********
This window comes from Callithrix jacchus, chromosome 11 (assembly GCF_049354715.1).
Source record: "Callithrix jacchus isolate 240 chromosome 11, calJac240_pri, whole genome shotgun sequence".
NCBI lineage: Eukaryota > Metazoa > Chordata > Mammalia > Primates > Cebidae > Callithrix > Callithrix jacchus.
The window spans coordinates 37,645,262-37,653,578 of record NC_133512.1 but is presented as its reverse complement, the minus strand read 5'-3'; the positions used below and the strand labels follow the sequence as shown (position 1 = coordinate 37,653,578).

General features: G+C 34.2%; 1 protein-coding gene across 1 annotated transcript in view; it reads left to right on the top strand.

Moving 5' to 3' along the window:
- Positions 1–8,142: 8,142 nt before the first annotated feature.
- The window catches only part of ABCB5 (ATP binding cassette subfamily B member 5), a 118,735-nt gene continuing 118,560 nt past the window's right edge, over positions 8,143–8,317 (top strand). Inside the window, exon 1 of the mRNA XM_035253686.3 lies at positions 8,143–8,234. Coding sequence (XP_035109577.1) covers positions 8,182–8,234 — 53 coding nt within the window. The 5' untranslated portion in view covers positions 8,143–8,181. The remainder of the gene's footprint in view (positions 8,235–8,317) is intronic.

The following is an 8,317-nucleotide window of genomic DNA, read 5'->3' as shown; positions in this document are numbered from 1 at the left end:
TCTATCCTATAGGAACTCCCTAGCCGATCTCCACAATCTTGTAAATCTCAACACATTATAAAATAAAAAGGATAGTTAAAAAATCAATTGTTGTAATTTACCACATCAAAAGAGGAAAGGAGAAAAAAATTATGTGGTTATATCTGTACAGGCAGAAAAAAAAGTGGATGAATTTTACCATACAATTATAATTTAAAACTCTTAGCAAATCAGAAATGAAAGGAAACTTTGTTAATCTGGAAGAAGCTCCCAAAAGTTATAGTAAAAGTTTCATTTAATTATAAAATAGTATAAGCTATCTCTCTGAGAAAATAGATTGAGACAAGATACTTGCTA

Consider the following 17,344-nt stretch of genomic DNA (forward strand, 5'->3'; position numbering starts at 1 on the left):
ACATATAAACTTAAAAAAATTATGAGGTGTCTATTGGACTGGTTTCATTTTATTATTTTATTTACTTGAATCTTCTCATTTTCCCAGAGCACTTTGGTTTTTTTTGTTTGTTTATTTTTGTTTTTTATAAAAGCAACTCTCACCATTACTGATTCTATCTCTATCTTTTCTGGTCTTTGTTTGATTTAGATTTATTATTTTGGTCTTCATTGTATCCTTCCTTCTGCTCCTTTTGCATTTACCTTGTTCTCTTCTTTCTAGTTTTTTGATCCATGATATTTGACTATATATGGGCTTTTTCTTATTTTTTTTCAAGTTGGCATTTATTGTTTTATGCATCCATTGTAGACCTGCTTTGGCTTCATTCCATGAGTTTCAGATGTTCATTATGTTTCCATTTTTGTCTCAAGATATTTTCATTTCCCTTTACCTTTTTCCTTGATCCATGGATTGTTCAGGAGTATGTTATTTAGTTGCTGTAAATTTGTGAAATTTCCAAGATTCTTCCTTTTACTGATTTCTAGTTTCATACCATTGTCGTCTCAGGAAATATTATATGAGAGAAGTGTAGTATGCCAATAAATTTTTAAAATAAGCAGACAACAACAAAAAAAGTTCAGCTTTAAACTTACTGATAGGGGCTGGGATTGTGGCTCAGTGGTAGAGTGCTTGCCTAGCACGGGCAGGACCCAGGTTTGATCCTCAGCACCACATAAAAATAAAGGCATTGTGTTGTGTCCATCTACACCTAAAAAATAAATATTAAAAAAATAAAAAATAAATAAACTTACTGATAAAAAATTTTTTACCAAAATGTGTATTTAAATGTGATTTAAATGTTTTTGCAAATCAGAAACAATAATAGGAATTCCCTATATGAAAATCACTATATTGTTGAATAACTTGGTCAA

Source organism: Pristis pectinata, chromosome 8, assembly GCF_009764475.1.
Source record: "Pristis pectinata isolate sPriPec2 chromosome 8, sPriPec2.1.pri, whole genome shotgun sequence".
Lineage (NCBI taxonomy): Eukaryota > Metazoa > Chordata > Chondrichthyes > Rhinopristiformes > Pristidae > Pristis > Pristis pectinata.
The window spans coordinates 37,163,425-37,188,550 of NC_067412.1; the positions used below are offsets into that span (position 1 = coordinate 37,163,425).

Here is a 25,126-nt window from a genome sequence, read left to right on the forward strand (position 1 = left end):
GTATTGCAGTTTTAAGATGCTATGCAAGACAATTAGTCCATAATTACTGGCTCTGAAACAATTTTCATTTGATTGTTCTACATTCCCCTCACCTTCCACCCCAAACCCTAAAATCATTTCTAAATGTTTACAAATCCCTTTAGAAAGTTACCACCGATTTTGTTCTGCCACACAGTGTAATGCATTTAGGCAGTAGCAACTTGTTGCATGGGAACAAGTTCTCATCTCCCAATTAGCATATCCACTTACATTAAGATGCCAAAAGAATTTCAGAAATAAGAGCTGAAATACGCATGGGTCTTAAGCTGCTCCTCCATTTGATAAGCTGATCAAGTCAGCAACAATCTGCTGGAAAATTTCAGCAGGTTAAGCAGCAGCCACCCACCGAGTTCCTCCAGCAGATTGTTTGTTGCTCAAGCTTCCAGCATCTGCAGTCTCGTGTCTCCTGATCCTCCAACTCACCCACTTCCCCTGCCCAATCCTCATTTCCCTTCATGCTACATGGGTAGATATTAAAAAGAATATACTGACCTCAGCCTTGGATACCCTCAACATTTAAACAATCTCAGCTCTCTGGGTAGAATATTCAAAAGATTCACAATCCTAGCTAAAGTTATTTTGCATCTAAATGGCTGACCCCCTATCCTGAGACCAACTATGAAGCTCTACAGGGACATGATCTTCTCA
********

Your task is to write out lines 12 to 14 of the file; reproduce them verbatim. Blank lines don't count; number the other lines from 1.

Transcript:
ACATATAAACTTAAAAAAATTATGAGGTGTCTATTGGACTGGTTTCATTTTATTATTTTATTTACTTGAATCTTCTCATTTTCCCAGAGCACTTTGGTTTTTTTTGTTTGTTTATTTTTGTTTTTTATAAAAGCAACTCTCACCATTACTGATTCTATCTCTATCTTTTCTGGTCTTTGTTTGATTTAGATTTATTATTTTGGTCTTCATTGTATCCTTCCTTCTGCTCCTTTTGCATTTACCTTGTTCTCTTCTTTCTAGTTTTTTGATCCATGATATTTGACTATATATGGGCTTTTTCTTATTTTTTTTCAAGTTGGCATTTATTGTTTTATGCATCCATTGTAGACCTGCTTTGGCTTCATTCCATGAGTTTCAGATGTTCATTATGTTTCCATTTTTGTCTCAAGATATTTTCATTTCCCTTTACCTTTTTCCTTGATCCATGGATTGTTCAGGAGTATGTTATTTAGTTGCTGTAAATTTGTGAAATTTCCAAGATTCTTCCTTTTACTGATTTCTAGTTTCATACCATTGTCGTCTCAGGAAATATTATATGAGAGAAGTGTAGTATGCCAATAAATTTTTAAAATAAGCAGACAACAACAAAAAAAGTTCAGCTTTAAACTTACTGATAGGGGCTGGGATTGTGGCTCAGTGGTAGAGTGCTTGCCTAGCACGGGCAGGACCCAGGTTTGATCCTCAGCACCACATAAAAATAAAGGCATTGTGTTGTGTCCATCTACACCTAAAAAATAAATATTAAAAAAATAAAAAATAAATAAACTTACTGATAAAAAATTTTTTACCAAAATGTGTATTTAAATGTGATTTAAATGTTTTTGCAAATCAGAAACAATAATAGGAATTCCCTATATGAAAATCACTATATTGTTGAATAACTTGGTCAA

Source organism: Pristis pectinata, chromosome 8, assembly GCF_009764475.1.
Source record: "Pristis pectinata isolate sPriPec2 chromosome 8, sPriPec2.1.pri, whole genome shotgun sequence".